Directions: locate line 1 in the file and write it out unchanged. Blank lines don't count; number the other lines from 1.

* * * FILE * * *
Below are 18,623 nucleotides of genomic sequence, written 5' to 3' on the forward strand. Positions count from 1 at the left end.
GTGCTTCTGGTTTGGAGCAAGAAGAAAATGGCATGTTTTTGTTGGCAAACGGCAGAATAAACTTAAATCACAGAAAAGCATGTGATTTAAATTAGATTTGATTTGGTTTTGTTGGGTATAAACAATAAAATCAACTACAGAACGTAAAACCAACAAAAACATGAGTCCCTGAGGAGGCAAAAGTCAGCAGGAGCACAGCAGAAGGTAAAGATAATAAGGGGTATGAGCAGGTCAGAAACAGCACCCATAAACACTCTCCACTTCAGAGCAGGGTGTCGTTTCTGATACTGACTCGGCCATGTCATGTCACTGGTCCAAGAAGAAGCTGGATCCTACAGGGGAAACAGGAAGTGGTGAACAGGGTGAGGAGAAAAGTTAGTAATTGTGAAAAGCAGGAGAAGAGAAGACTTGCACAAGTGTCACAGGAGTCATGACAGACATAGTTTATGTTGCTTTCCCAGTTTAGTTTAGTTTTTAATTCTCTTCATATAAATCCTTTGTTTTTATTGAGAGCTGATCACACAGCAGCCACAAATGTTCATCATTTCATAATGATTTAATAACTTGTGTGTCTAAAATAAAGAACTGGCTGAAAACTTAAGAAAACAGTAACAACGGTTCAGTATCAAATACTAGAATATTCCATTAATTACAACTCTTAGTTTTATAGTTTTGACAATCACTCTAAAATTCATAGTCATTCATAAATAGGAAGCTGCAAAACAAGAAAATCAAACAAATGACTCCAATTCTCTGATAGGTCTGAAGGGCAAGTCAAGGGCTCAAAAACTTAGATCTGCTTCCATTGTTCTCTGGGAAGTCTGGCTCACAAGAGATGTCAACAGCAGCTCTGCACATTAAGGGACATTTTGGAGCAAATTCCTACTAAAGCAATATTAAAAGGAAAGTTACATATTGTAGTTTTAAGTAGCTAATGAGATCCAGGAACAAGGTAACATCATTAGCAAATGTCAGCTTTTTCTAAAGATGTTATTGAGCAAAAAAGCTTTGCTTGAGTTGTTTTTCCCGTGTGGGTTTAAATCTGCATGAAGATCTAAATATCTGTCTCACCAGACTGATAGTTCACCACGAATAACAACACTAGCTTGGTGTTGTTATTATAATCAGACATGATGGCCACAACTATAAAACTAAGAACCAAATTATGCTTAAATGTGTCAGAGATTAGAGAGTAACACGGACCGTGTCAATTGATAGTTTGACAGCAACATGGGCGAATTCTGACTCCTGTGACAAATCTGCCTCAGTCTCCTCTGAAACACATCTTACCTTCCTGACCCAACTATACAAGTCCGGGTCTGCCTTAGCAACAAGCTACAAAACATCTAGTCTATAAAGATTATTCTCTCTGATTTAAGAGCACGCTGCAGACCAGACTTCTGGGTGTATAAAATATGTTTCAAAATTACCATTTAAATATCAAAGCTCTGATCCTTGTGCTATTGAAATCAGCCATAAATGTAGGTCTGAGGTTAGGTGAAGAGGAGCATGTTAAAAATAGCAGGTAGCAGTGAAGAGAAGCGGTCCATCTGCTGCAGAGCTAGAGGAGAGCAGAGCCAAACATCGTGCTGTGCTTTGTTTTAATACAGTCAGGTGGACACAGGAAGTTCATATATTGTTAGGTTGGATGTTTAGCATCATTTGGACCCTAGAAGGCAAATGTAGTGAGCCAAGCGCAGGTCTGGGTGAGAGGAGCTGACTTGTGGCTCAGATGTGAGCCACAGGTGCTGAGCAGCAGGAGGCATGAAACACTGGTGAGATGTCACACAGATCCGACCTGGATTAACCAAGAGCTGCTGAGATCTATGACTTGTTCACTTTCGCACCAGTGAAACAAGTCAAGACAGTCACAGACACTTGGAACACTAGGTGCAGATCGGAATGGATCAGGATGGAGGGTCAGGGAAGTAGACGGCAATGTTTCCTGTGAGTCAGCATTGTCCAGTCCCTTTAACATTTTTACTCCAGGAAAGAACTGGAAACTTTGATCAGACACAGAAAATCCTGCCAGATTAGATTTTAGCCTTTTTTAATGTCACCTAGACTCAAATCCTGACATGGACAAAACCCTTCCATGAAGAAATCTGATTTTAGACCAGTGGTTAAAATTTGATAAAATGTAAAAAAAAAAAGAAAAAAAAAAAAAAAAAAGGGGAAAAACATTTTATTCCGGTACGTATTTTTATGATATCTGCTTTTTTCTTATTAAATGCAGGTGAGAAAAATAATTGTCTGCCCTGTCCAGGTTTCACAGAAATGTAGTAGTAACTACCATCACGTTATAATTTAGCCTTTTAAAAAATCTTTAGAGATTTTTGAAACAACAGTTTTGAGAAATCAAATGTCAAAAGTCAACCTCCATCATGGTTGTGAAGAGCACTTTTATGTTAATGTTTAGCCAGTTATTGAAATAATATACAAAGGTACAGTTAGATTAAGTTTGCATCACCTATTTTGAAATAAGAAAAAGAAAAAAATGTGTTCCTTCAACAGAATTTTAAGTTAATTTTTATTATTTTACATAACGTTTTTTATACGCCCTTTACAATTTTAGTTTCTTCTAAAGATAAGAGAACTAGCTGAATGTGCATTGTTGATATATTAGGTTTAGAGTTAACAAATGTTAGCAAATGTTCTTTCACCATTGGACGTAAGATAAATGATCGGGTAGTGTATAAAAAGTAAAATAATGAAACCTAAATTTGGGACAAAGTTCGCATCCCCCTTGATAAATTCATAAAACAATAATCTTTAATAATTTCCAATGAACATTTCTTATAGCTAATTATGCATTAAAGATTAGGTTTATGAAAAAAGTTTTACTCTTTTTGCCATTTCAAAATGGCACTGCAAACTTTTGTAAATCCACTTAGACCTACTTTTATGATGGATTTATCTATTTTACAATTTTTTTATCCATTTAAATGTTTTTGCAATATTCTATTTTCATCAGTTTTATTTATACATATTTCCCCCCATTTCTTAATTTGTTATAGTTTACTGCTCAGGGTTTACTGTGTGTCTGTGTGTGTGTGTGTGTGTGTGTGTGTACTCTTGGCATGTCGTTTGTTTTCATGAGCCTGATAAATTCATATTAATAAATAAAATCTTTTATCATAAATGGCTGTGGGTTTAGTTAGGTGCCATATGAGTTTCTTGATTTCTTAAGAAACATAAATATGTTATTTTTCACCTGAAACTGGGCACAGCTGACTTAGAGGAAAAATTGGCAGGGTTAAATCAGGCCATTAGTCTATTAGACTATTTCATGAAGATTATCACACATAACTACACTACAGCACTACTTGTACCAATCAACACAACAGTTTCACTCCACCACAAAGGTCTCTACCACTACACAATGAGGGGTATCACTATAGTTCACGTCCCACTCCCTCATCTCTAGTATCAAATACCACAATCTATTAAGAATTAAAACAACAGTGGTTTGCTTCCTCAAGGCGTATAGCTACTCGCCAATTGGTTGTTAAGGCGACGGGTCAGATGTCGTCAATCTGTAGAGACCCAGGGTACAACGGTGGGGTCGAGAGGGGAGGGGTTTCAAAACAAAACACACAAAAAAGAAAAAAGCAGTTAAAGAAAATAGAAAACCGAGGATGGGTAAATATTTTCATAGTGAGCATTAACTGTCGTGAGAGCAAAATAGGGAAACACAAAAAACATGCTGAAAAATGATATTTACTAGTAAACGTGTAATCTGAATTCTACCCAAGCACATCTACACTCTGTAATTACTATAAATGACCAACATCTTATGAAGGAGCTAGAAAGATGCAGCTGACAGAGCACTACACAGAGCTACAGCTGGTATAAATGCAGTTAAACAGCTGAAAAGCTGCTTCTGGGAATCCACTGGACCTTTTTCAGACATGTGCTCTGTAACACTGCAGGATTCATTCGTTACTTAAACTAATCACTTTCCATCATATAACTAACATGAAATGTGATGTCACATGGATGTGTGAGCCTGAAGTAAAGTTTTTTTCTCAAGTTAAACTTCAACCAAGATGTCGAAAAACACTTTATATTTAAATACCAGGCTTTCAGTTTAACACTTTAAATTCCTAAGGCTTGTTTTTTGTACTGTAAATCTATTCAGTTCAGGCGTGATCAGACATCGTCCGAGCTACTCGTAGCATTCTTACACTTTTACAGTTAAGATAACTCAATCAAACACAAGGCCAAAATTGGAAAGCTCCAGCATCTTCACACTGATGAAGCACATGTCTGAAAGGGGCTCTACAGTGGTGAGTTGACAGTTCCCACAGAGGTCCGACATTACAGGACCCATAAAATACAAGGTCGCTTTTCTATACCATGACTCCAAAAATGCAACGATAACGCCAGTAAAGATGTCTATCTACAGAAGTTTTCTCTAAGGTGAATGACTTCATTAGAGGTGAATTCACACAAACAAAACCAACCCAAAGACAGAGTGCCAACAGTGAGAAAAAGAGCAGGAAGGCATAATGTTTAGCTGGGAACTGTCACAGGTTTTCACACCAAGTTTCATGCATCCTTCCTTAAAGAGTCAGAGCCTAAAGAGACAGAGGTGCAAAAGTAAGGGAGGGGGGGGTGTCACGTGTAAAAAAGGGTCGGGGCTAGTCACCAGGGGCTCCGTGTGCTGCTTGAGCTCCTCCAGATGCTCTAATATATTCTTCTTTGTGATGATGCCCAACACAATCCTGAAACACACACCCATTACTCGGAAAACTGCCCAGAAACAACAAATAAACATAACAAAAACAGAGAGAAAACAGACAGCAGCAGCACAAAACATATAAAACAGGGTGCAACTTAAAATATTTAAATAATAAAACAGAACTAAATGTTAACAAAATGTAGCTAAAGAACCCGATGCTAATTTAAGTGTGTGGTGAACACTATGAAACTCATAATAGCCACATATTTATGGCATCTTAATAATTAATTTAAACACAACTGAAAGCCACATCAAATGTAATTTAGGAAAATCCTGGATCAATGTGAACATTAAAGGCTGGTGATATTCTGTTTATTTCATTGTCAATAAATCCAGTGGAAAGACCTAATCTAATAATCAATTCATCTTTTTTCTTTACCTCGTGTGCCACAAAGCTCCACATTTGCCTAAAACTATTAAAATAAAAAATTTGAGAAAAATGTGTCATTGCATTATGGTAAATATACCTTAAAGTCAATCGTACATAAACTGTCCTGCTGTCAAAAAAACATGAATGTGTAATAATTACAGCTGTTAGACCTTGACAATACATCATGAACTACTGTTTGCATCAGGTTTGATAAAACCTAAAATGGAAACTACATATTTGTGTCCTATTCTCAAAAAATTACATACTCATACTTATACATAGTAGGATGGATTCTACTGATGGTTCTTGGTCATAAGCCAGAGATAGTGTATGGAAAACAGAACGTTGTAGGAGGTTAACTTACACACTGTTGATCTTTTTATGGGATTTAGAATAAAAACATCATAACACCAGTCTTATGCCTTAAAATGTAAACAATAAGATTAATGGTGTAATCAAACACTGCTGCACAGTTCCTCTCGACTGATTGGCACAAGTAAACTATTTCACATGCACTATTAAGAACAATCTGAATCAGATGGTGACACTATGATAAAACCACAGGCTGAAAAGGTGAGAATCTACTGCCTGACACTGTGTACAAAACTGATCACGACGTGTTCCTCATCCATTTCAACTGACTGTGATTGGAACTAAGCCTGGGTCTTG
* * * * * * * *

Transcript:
Below are 18,623 nucleotides of genomic sequence, written 5' to 3' on the forward strand. Positions count from 1 at the left end.